UK Charities To Lose Funding Post-Brexit

With the future of funding post-Brexit still unclear, charities are now warning about the impact it could have on the voluntary sector in the UK. According to the Directory of Social Change (DSC), charities could be set to lose at least £258 million in funding from the EU, including money currently received from the European Structural Fund (ESF) and the European Regional Development Fund.

These crucial funds contribute a substantial proportion of UK funding, with €11.8 billion having been invested since 2014. The full amount that could be lost is still unclear as funds are often distributed to charities via intermediary agencies. Although the limited data makes it hard to analyse the full impact, it’s been estimated the 10% of funding will be lost when Britain leaves the EU in 2019.

The DSC estimates that of the £258 million the UK received from the EU in 2015, England received the majority of funding, with the total being £229 million. Scotland received £26 million in funds, Northern Ireland was given £1.37 million and £1.17 million went to charities in Wales. The bulk of funding went towards charities working in three main areas, which were international development and humanitarian aid, research charities and natural and historical conservation charities.

Some of the organisations set to lose from the loss of EU charities include the Princes Trust, The Francis Crick Institute, The Beatson Institute for Cancer Research, The Institute of Food Research, Save the Children, The British Council, The Royal Society of Wildlife Trusts and the Woodland Trust, The Scottish Association for Marine Science, the Merseyside Youth Association, and the National Botanic Garden of Wales.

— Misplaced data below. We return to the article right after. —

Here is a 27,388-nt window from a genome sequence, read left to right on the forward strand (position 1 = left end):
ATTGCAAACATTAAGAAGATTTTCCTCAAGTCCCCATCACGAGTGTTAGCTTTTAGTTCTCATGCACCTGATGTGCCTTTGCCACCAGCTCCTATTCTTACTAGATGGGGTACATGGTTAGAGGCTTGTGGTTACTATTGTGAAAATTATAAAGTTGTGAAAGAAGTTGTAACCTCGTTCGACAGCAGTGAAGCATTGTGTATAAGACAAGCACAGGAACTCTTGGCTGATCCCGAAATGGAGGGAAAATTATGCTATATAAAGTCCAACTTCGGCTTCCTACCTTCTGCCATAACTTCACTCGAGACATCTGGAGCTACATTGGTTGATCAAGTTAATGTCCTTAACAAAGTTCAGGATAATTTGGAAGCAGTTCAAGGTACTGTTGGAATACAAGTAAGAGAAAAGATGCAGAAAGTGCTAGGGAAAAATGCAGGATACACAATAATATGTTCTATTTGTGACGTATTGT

The National Council for Voluntary Organisations, along with other UK umbrella bodies for charity organisations, have made calls for the government to create a new funding system for these charities. It says that it’s crucial that the money the ESF was currently receiving needs to be replaced in order to allow charities to continue their work. It’s also been suggested the funding should be replaced from 2019 using dormant assets which have been identified by the Dormant Assets Commission.

The government has made contingency plans for 58 different sectors across the UK for the impact of Brexit, but it’s been revealed that the voluntary sector isn’t one of them. There have been no suggestions made so far by the government as to the effects of Brexit on charities, and whether they will be providing any alternative funding.

The Treasury originally pledged to continue to support projects following the UK’s departure, as long as they were seen as “value for money” and “in line with strategic priorities.” However, no details have been revealed and the future of funding remains unclear to charities and the public. Charities are still hoping that the funds will be replaced and communities will continue to be supported through some type of UK shared prosperity fund.  

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